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Sudan pharmacists: Medicine import prices to spike

February 15 - 2019 KHARTOUM
A customer buys medication at a pharmacy in Khartoum, January 2013 (The Globe and Mail)
A customer buys medication at a pharmacy in Khartoum, January 2013 (The Globe and Mail)

The import prices of medicines, of which the quantities have rapidly decreased over the past months, face another increase. The price hike is “a disaster”: “The government lets its citizens bear the consequences of its failure in economic policies.”

The Central Pharmacists Committee announced that the National Council for Medicines and Toxins has approved a new undeclared increase in the prices of imported medicines by between 30 and 57 percent, which it has called a disaster for the Sudanese people.

In its statement yesterday, the committee also announced the exit of Indian and English pharmaceutical companies from the Sudanese market, such as Sun Pharma, which specialises in psychiatric and neurological medicines. Also the scientific office of the Saudi company Jamjoom in Khartoum has had to shut down.

The committee further warned of the dire consequences of the exit of companies specialising in psychiatric and ophthalmology medicines.

Earlier this week, the Central Pharmacists Committee in Sudan expressed its concern about the exit and the closure of companies and the impact this will have on Sudanese people.

The shut-downs are caused by the Sudanese Pound’s steady drop against the US Dollar. Pharmaceutical companies have reportedly imported less to no medicines which has led to a scarcity of a number of medicines.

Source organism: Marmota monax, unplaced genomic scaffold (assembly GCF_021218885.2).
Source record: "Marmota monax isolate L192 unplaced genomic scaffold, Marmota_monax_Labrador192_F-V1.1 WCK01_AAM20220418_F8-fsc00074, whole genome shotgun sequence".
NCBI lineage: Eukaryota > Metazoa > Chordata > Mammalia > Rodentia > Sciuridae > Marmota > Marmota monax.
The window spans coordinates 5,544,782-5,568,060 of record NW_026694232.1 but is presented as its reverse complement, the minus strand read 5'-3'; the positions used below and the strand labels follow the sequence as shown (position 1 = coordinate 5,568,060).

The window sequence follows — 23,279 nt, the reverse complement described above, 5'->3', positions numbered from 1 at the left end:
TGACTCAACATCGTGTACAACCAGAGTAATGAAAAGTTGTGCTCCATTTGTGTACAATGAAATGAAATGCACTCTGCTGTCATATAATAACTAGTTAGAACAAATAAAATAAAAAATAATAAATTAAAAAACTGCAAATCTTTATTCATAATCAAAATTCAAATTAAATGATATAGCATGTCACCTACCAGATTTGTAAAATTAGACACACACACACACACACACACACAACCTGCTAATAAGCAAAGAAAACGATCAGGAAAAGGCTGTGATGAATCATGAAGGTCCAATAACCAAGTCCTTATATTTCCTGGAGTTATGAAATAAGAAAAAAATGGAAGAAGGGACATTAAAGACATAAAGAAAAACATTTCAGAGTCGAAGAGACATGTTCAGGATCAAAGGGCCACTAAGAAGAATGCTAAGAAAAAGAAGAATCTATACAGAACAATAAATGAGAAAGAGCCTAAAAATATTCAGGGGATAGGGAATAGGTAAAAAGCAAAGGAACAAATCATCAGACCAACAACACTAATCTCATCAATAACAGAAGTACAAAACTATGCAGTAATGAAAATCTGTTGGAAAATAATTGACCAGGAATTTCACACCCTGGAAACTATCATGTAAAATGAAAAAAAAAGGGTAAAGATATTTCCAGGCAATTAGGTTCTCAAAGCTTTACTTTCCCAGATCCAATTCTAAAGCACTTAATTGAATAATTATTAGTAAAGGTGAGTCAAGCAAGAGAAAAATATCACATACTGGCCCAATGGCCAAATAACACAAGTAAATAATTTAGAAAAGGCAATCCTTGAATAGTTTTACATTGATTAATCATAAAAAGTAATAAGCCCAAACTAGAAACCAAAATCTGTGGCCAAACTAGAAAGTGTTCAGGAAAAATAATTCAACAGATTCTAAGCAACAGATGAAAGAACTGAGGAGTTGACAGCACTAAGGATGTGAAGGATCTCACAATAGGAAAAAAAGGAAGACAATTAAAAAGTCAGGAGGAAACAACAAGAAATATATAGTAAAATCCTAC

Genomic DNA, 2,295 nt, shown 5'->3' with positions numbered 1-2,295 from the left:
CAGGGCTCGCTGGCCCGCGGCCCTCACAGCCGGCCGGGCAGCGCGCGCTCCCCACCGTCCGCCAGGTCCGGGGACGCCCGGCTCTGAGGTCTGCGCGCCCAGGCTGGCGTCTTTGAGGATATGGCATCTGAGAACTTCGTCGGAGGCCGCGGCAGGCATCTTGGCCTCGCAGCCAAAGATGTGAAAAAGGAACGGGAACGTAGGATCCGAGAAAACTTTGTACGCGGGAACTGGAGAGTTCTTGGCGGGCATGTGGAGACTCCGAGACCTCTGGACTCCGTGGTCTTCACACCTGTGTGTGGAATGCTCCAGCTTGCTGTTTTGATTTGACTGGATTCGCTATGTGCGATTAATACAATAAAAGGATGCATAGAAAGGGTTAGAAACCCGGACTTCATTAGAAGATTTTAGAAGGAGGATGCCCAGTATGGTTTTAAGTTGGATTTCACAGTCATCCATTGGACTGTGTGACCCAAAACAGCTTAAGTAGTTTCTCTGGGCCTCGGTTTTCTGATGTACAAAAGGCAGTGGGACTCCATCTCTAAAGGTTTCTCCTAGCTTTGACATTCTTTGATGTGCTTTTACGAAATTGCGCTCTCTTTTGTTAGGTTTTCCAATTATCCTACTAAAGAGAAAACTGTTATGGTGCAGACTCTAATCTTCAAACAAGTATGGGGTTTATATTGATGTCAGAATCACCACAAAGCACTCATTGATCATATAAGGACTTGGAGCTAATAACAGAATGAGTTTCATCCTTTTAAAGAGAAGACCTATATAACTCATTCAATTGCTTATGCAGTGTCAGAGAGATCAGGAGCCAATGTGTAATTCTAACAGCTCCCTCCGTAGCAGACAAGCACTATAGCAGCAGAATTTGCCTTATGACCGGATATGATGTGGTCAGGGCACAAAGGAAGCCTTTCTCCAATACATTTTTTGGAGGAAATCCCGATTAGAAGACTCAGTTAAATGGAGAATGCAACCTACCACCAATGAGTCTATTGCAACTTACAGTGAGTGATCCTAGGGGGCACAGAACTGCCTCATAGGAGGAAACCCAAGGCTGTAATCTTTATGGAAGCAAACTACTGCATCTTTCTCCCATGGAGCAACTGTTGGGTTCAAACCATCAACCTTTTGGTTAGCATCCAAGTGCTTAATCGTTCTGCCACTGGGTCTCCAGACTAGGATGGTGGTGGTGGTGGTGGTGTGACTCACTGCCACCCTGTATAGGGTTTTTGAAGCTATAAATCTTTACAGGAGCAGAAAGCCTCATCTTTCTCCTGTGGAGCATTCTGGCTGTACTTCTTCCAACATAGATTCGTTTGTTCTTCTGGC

The Central Bank of Sudan and Market Makers Committee have identified the price of the import of medicines to stand at SDG 47.5 per Dollar for medicine importers.

Earlier, the Sudanese Coucil for Medicines and Toxines instructed pharmaceutical companies to sell all medicines in the stores at the minimum price.

Already in August 2018, people in Sudan complained about the lack and high prices of lifesaving medicines to tread chronic conditions such as blood pressure and diabetes, as well as medicines related to epilepsy and other neurological and psychological conditions.

Liquidity

Economists had predicted a new wave of price rises in the coming days after the cost of fuel to the industrial sector increased by SDG 19 ($0.40*) per gallon of diesel for industry and mining.

Recently new bank notes were printed by the Central Bank of Sudan, a necessity to tackle the hyperinflation, that has been coupled with a chronic shortage of hard cash. Banks have limited cash withdrawals so traders and the public prefer to keep their cash at home, rather than deposit it into banks.

Businessmen in Sudan told Radio Dabanga that an initiative of depositing their money in banks has “miserably failed to make any noticeable impression” on the ongoing liquidity crisis.

Public anger in Sudan has been building up over price rises and other economic hardships, including expensive bread, fuel and medicines, as well as limits on cash withdrawals over a liquidity crisis. Pharmacies in the Sudanese capital Khartoum as well as the other states are witnessing lack of many types of medicines amid rising prices.

As effective foreign exchange rates can vary widely in Sudan, Radio Dabanga bases all SDG currency conversions on the Market Makers Mechanism-determined daily US Dollar rate quoted by the Central Bank of Sudan (CBoS).


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